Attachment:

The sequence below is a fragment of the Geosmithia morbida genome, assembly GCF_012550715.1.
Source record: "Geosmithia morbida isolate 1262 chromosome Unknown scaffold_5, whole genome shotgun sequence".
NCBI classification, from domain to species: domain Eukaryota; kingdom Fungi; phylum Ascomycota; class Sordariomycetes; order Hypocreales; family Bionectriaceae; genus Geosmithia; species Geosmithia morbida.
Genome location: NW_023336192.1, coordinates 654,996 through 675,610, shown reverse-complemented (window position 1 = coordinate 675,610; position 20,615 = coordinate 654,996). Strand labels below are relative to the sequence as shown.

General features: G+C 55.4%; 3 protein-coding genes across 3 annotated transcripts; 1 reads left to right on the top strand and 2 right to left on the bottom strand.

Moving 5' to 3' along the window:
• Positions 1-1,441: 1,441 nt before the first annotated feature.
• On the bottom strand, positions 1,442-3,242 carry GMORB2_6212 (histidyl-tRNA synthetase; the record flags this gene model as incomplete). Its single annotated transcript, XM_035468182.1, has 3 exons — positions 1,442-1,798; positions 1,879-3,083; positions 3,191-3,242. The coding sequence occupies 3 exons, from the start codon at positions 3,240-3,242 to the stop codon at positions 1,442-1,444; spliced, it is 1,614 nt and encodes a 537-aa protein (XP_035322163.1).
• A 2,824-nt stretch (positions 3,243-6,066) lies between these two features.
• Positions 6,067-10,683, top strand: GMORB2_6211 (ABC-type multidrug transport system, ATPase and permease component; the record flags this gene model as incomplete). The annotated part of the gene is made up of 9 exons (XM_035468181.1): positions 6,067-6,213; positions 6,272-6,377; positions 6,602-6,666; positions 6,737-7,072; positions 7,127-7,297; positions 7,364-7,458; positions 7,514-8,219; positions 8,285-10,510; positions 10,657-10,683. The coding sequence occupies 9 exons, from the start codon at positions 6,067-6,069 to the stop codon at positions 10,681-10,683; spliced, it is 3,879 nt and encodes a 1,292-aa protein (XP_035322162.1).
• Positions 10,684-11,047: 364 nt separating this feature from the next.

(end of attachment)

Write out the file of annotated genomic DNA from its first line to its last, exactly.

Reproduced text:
The sequence below is a fragment of the Geosmithia morbida genome, assembly GCF_012550715.1.
Source record: "Geosmithia morbida isolate 1262 chromosome Unknown scaffold_5, whole genome shotgun sequence".
NCBI classification, from domain to species: domain Eukaryota; kingdom Fungi; phylum Ascomycota; class Sordariomycetes; order Hypocreales; family Bionectriaceae; genus Geosmithia; species Geosmithia morbida.
Genome location: NW_023336192.1, coordinates 654,996 through 675,610, shown reverse-complemented (window position 1 = coordinate 675,610; position 20,615 = coordinate 654,996). Strand labels below are relative to the sequence as shown.

General features: G+C 55.4%; 3 protein-coding genes across 3 annotated transcripts; 1 reads left to right on the top strand and 2 right to left on the bottom strand.

Moving 5' to 3' along the window:
• Positions 1-1,441: 1,441 nt before the first annotated feature.
• On the bottom strand, positions 1,442-3,242 carry GMORB2_6212 (histidyl-tRNA synthetase; the record flags this gene model as incomplete). Its single annotated transcript, XM_035468182.1, has 3 exons — positions 1,442-1,798; positions 1,879-3,083; positions 3,191-3,242. The coding sequence occupies 3 exons, from the start codon at positions 3,240-3,242 to the stop codon at positions 1,442-1,444; spliced, it is 1,614 nt and encodes a 537-aa protein (XP_035322163.1).
• A 2,824-nt stretch (positions 3,243-6,066) lies between these two features.
• Positions 6,067-10,683, top strand: GMORB2_6211 (ABC-type multidrug transport system, ATPase and permease component; the record flags this gene model as incomplete). The annotated part of the gene is made up of 9 exons (XM_035468181.1): positions 6,067-6,213; positions 6,272-6,377; positions 6,602-6,666; positions 6,737-7,072; positions 7,127-7,297; positions 7,364-7,458; positions 7,514-8,219; positions 8,285-10,510; positions 10,657-10,683. The coding sequence occupies 9 exons, from the start codon at positions 6,067-6,069 to the stop codon at positions 10,681-10,683; spliced, it is 3,879 nt and encodes a 1,292-aa protein (XP_035322162.1).
• Positions 10,684-11,047: 364 nt separating this feature from the next.